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AESTIVATION (from Lat. aestivare, to ...

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Originally appearing in Volume V01, Page 289 of the 1911 Encyclopedia Britannica.
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AESTIVATION (from Lat. aestivare, to spend the aestas, or summer; the word is sometimes spelled " estivation "), literally " summer residence," a term used in zoology for the condition of torpor into which certain animals pass during the hottest season in hot and dry countries, contrasted with the similar winter condition known as hibernation (q.v.). In botany the word is used of the praefloration or folded arrangement of the petals in a flower before expansion in the summer, contrasted with " vernation " of leaves which unfold in the spring. 1ETHELBALD, king of Mercia, succeeded Ceolred A.D. 716. According to Felix, Life of St Guthlac, he visited the saint at Crowland, when exiled by Ceolred and pursued by his emissaries before his accession, and was cheered by predictions of his future greatness. According to Bede, the whole of Britain as far north as the Humber was included within the sphere of his authority. His energy in preserving his influence is shown by several entries in the Chronicle. He made an expedition against Wessex in 733, in which year he took the royal vill of Somerton. In 740 he took advantage of the absence of Eadberht of Northumbria in a campaign against the Picts to invade his kingdom. In 743 he fought with Cuthred, king of Wessex, against the Welsh, but the alliance did not last long, as in 752 Cuthred took up arms against him. In 757 1Ethelbald was slain by his guards at Seckington (Warwickshire) and buried at Repton. He seems to have been the most powerful and energetic king of Mercia between Penda and Offa. A letter of St Boniface is preserved, in which he rebukes this king for his immoralities and encroachments on church property, while recognizing his merits as a monarch. By a charter of 749 he freed ecclesiastical lands from all obligations except the trinoda necessitas. See Bede, Hist. Ecc. (ed. Plummer), v. 23 and Continuatio s.a. 740, 75o, 757; Saxon Chronicle (Earle and Plummer), s.a. 716, 733, 737, 740, 741, 743, 755; Mabillon, Acta Sanctorum, ii. pp. 264, 275, 276, 279, 283-284; P. Jaffe, Monumenta Moguntiaca, iii. pp. 168-177; W. de G. Birch, Cartul. Saxon. 178 (1885-1893). (F. G. M. B.)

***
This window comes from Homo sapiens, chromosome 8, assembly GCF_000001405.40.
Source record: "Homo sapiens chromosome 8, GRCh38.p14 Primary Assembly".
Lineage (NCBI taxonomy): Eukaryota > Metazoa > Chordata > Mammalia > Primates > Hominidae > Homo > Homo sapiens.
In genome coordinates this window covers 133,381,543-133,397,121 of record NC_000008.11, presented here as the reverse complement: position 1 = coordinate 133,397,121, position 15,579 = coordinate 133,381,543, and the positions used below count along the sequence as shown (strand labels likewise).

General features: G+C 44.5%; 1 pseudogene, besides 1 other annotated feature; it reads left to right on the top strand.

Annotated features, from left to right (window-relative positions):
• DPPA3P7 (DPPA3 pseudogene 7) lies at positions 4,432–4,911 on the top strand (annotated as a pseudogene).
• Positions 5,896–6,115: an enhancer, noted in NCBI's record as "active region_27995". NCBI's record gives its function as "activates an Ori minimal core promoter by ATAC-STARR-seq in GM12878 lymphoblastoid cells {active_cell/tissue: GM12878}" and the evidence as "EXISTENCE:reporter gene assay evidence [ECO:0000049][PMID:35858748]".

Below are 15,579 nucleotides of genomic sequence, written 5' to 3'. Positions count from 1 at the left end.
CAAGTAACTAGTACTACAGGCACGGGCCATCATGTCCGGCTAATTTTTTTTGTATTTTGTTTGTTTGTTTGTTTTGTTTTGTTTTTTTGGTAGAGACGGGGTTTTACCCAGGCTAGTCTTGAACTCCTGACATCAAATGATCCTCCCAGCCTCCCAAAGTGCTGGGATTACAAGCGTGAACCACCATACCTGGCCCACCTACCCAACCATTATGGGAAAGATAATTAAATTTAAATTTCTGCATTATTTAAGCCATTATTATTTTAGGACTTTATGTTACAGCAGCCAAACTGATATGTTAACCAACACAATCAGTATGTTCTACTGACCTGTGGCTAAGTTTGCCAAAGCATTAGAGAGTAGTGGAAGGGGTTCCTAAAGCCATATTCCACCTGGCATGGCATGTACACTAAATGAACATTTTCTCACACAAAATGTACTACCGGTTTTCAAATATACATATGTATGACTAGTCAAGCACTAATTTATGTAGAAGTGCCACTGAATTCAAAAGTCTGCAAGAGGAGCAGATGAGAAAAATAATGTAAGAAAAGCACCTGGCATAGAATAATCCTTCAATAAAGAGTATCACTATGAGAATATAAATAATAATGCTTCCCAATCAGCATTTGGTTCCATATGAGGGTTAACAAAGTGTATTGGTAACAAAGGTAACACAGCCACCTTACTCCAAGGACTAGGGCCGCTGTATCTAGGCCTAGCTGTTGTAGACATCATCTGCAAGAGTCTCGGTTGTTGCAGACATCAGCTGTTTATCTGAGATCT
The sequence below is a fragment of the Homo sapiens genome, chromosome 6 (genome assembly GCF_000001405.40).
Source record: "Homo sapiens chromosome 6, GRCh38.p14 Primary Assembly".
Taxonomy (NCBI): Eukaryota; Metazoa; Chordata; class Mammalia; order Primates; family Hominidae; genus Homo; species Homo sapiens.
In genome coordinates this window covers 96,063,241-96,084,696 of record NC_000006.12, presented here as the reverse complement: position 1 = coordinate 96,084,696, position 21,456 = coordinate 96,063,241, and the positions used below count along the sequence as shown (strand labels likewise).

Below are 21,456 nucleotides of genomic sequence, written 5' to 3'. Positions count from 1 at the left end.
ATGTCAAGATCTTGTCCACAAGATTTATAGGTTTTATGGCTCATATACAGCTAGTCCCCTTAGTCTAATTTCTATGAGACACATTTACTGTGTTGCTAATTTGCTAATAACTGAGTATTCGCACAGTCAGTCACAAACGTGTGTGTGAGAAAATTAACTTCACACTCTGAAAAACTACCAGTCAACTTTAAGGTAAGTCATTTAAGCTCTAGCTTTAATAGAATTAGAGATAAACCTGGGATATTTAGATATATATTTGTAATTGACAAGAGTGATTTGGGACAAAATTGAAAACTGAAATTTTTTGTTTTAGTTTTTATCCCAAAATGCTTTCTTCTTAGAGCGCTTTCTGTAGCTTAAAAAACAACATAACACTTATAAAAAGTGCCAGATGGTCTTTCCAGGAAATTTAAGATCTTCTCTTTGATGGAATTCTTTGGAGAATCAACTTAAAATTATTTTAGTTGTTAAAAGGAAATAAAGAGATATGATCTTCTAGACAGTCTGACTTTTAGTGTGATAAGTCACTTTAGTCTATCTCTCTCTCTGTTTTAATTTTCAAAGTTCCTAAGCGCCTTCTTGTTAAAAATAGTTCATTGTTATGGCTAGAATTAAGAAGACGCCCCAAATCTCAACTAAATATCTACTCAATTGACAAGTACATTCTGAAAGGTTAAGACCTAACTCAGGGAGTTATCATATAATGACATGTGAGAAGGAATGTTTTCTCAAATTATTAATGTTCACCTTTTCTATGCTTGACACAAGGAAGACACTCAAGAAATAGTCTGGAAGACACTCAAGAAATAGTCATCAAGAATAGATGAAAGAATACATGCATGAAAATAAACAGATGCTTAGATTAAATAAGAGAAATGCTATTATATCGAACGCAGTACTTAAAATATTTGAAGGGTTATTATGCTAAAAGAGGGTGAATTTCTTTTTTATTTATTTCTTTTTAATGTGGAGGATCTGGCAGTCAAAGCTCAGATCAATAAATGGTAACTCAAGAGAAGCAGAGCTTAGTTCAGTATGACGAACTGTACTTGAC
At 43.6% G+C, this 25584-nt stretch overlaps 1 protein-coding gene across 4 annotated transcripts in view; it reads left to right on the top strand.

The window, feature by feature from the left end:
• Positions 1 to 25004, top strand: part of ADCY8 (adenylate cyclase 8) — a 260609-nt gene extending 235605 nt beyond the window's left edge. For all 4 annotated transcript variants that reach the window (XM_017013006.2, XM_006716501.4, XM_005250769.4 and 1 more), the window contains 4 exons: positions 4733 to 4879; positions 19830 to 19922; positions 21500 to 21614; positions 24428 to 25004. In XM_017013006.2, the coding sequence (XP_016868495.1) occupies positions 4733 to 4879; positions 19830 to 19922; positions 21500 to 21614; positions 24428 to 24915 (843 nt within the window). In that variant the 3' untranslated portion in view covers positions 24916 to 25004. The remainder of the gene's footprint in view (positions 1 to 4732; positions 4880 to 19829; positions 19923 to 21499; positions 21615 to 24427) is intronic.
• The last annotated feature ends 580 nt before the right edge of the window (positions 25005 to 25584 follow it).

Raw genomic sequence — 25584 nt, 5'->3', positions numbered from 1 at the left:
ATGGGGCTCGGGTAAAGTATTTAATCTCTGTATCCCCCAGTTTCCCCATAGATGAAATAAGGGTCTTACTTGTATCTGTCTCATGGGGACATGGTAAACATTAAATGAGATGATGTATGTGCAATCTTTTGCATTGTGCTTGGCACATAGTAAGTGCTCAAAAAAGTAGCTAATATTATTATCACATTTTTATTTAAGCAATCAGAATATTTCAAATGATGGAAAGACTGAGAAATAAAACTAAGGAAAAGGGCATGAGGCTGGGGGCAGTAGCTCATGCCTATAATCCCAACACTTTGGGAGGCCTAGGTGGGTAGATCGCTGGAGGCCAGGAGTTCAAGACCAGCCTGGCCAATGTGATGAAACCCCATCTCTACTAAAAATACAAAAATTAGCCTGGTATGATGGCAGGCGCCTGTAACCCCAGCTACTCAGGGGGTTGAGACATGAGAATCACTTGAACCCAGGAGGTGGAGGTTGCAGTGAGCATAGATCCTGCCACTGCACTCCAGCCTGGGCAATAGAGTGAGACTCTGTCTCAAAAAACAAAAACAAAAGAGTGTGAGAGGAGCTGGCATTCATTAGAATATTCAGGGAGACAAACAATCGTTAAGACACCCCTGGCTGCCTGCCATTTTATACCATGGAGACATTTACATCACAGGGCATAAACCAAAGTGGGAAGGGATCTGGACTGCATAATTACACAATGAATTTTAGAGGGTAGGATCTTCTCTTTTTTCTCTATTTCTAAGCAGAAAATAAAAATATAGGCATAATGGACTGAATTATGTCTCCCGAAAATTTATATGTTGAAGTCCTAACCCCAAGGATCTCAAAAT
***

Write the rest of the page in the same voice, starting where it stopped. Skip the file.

End of Article: AESTIVATION (from Lat. aestivare, to spend the aestas, or summer; the word is sometimes spelled " estivation ")
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